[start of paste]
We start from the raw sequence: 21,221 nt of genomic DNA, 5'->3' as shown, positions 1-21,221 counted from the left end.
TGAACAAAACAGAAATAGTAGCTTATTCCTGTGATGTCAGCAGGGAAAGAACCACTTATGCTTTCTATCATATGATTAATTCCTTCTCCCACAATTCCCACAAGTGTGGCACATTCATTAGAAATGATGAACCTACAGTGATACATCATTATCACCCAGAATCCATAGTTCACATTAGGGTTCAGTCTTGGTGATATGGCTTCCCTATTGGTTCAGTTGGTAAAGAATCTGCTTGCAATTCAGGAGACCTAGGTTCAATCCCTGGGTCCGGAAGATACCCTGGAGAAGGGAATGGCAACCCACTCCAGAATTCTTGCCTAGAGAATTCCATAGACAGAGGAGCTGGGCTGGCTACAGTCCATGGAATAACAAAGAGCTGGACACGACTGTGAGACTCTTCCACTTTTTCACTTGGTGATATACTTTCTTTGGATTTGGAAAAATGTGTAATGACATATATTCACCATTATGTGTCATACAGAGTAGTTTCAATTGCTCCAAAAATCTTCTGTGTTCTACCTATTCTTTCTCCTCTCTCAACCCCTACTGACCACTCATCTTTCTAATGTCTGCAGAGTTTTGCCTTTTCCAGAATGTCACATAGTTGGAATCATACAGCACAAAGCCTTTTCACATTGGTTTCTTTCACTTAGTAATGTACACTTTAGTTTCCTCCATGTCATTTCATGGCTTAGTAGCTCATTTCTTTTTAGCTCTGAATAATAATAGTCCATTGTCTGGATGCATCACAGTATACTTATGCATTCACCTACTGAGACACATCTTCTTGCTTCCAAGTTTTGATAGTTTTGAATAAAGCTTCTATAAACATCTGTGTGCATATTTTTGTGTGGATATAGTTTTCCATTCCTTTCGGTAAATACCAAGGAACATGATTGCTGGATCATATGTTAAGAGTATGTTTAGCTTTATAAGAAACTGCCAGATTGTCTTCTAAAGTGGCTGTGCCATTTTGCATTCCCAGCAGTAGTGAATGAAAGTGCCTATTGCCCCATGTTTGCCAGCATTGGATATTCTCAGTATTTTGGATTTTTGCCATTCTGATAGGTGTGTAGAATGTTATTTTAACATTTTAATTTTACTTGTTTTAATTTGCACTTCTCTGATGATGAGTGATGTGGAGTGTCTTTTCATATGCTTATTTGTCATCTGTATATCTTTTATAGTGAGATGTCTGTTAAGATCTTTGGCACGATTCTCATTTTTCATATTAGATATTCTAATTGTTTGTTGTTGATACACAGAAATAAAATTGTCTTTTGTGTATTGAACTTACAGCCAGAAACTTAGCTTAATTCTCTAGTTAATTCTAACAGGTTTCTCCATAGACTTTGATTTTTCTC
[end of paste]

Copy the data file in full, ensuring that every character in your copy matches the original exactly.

We start from the raw sequence: 21,221 nt of genomic DNA, 5'->3' as shown, positions 1-21,221 counted from the left end.
TGAACAAAACAGAAATAGTAGCTTATTCCTGTGATGTCAGCAGGGAAAGAACCACTTATGCTTTCTATCATATGATTAATTCCTTCTCCCACAATTCCCACAAGTGTGGCACATTCATTAGAAATGATGAACCTACAGTGATACATCATTATCACCCAGAATCCATAGTTCACATTAGGGTTCAGTCTTGGTGATATGGCTTCCCTATTGGTTCAGTTGGTAAAGAATCTGCTTGCAATTCAGGAGACCTAGGTTCAATCCCTGGGTCCGGAAGATACCCTGGAGAAGGGAATGGCAACCCACTCCAGAATTCTTGCCTAGAGAATTCCATAGACAGAGGAGCTGGGCTGGCTACAGTCCATGGAATAACAAAGAGCTGGACACGACTGTGAGACTCTTCCACTTTTTCACTTGGTGATATACTTTCTTTGGATTTGGAAAAATGTGTAATGACATATATTCACCATTATGTGTCATACAGAGTAGTTTCAATTGCTCCAAAAATCTTCTGTGTTCTACCTATTCTTTCTCCTCTCTCAACCCCTACTGACCACTCATCTTTCTAATGTCTGCAGAGTTTTGCCTTTTCCAGAATGTCACATAGTTGGAATCATACAGCACAAAGCCTTTTCACATTGGTTTCTTTCACTTAGTAATGTACACTTTAGTTTCCTCCATGTCATTTCATGGCTTAGTAGCTCATTTCTTTTTAGCTCTGAATAATAATAGTCCATTGTCTGGATGCATCACAGTATACTTATGCATTCACCTACTGAGACACATCTTCTTGCTTCCAAGTTTTGATAGTTTTGAATAAAGCTTCTATAAACATCTGTGTGCATATTTTTGTGTGGATATAGTTTTCCATTCCTTTCGGTAAATACCAAGGAACATGATTGCTGGATCATATGTTAAGAGTATGTTTAGCTTTATAAGAAACTGCCAGATTGTCTTCTAAAGTGGCTGTGCCATTTTGCATTCCCAGCAGTAGTGAATGAAAGTGCCTATTGCCCCATGTTTGCCAGCATTGGATATTCTCAGTATTTTGGATTTTTGCCATTCTGATAGGTGTGTAGAATGTTATTTTAACATTTTAATTTTACTTGTTTTAATTTGCACTTCTCTGATGATGAGTGATGTGGAGTGTCTTTTCATATGCTTATTTGTCATCTGTATATCTTTTATAGTGAGATGTCTGTTAAGATCTTTGGCACGATTCTCATTTTTCATATTAGATATTCTAATTGTTTGTTGTTGATACACAGAAATAAAATTGTCTTTTGTGTATTGAACTTACAGCCAGAAACTTAGCTTAATTCTCTAGTTAATTCTAACAGGTTTCTCCATAGACTTTGATTTTTCTC